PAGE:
I submitted interior files to CreateSpace, but had a blank page with the words “blank page” written on it. They rejected it and told me to correct it. Hmmm…I was like, “You can just delete that and move on?”, but apparently the file owner has to make all the changes with this package. I had some page breaks to add also. Hoping this one goes through.

It’s progress.

The nice thing is that I am finally to a point with this where I feel comfortable starting the next project. I’m torn between two stories as to which to produce next. One involves an ecological issue concerning Reedy Creek (a man-made creek Disney started when draining swamp land) and murder and the other missing persons. Either book will carry over some on-going material from the first book. Though the missing persons story seems like it will be more fun to write, the ecological issue/murder really takes precedence in the story arch.

As things are falling into place with Naked Alliances, I’m feeling a strong sense of relief. It’s been a long haul. I hope you enjoy it half as much as I enjoyed writing it.

We are Orlando. Let us Grieve.

I’ve lived in the Orlando area since 1997. From a small town in GA, when I came here, I spent my first three years closed up in my little house, afraid. I was scared to venture out beyond the confines of my little world. I came from a place where everyone knew each other’s name and I had dozens of friends. Here, there were only strangers. I made a few friends at the resort where I was living and they insisted on taking me out to see the city.

 

I fell in love with the beautiful city. Each enclave offered its lakes and parks, alfresco cafes, and night spots. At thirty-six, with a good career in nursing, single, and an extroverted personality, I made a world of friends. These were people with all sorts of backgrounds, from millionaires to paupers, every race, creed, culture, and gender imaginable. The diversity was part of the beauty of it. The people were warm, accepting and caring, always treating each other with respect. Beautiful people accepting me without question. So many people from so many places.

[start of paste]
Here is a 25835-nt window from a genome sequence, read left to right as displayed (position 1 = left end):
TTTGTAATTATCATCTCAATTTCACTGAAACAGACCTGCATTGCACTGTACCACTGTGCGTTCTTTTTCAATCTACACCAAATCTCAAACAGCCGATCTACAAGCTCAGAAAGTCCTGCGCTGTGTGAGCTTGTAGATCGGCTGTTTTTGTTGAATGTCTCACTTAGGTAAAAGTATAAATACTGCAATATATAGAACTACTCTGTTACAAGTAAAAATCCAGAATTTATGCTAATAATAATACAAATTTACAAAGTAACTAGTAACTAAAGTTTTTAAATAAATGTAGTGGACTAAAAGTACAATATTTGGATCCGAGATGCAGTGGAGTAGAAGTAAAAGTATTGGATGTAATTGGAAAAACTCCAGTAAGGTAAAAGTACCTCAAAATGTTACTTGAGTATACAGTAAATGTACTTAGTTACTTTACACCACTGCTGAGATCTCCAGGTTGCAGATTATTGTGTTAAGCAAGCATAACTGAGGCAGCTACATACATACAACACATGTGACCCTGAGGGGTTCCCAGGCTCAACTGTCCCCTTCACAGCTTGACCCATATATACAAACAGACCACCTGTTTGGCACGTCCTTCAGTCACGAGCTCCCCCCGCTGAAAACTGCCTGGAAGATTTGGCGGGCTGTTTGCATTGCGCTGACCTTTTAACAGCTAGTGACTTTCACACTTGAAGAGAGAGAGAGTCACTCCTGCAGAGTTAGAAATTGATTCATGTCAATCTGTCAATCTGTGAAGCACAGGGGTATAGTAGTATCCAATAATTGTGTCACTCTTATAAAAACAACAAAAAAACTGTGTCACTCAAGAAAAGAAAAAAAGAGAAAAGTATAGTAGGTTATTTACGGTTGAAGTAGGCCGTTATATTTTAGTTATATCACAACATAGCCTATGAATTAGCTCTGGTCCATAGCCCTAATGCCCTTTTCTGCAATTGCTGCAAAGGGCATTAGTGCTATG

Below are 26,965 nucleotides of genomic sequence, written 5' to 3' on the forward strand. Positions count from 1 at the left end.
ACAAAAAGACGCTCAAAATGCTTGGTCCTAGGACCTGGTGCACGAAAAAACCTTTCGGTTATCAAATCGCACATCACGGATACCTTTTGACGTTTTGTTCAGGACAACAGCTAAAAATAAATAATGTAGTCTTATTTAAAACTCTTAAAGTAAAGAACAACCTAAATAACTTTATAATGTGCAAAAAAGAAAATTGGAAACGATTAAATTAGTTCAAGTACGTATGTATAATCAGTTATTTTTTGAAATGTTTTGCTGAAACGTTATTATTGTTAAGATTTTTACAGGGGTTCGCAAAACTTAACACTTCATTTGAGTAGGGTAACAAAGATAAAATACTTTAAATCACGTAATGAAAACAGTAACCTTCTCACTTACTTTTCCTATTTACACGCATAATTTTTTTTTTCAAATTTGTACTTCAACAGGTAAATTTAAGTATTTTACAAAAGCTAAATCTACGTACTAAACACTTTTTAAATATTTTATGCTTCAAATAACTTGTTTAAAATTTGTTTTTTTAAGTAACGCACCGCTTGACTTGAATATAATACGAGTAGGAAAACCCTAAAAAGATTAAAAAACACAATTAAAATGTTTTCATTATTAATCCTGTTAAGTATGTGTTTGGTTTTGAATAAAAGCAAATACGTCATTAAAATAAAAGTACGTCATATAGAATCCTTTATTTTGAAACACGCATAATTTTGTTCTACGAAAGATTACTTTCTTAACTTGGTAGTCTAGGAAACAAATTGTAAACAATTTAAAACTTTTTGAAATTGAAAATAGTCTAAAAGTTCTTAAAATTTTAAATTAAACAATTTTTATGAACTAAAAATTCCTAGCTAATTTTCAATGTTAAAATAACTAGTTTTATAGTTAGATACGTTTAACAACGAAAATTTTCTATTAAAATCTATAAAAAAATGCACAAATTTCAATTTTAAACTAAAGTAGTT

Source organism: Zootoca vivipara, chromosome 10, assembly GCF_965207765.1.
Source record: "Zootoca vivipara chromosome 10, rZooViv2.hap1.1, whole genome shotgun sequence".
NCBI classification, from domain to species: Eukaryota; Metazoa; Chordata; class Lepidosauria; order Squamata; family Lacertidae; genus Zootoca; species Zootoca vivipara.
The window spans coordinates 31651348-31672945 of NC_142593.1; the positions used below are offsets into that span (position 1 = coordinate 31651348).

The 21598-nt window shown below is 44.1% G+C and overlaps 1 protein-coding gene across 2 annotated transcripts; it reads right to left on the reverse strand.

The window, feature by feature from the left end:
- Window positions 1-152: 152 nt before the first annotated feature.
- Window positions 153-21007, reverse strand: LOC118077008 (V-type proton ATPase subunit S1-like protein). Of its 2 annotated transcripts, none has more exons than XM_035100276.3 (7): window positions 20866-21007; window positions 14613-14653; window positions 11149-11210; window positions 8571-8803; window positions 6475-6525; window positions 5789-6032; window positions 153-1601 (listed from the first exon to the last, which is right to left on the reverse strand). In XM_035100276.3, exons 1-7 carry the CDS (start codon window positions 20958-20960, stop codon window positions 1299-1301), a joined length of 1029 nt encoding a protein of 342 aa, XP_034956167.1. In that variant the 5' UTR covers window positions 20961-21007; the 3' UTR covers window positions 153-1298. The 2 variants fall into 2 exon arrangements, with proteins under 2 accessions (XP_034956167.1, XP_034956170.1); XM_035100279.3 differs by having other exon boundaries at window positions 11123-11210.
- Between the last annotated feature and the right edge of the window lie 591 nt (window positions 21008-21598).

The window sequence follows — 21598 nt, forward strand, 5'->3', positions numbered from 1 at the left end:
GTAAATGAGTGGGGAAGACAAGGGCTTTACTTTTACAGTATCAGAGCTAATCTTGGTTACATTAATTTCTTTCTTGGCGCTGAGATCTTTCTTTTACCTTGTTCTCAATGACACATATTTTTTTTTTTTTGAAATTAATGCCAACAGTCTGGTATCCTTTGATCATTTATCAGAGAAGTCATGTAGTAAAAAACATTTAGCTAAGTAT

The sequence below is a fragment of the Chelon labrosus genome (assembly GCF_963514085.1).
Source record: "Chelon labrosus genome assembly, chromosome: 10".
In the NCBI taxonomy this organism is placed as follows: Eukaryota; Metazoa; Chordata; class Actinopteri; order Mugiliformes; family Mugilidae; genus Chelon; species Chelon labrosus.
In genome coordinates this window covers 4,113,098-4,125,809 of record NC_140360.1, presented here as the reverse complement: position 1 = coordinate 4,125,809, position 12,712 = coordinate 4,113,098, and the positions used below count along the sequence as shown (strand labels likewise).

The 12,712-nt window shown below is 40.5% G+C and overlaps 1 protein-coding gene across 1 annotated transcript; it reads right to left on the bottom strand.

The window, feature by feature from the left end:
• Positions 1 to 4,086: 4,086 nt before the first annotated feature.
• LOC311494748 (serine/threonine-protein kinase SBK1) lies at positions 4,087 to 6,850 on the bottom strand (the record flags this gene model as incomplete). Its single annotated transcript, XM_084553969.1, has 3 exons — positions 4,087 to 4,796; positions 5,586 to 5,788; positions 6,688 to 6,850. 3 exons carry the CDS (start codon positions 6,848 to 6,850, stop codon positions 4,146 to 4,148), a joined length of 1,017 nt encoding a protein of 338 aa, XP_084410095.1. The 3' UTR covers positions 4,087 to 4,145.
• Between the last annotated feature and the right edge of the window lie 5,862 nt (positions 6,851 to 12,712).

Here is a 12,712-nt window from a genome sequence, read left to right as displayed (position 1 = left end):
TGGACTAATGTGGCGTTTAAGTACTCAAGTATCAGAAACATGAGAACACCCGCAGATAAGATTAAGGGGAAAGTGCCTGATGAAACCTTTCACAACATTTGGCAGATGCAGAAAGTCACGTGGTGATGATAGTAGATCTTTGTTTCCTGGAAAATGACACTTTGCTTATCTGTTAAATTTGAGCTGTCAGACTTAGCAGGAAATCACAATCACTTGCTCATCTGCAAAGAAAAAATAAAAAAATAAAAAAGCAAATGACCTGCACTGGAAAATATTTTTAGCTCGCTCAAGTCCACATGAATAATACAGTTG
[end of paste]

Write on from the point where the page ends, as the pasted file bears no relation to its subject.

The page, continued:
There were a couple of neighborhoods I was warned to stay away from because I was told crime was rampant and it wasn’t safe. I didn’t venture there. I went to “safe” places. I went to clubs like Blackfin, Sky Sixty, Cactus Club, Pulse, The Peacock Room, Embers and Tabu. These weren’t “gay” clubs, but due to the fact that Orlando has high population of LGBT people, the clubs were frequented by a variety of people. Yes, you heard that right, Pulse is not a gay club. It is an Orlando Nightclub…like dozens of others, where gay and straight people mingle, share hopes and dreams, talk about life, dance and drink, socialize, and come to know that we aren’t so very different.

 

We don’t ask people what their sexual orientation or gender identity is before we take the cab they’re driving, before they bag our groceries, pour our drink, take our food order, assign our hotel room, draw our blood, prescribe our medication, or sell us a house. It’s not something we think about as we go about our daily living. It doesn’t matter. We come to realize that we are them and they are us.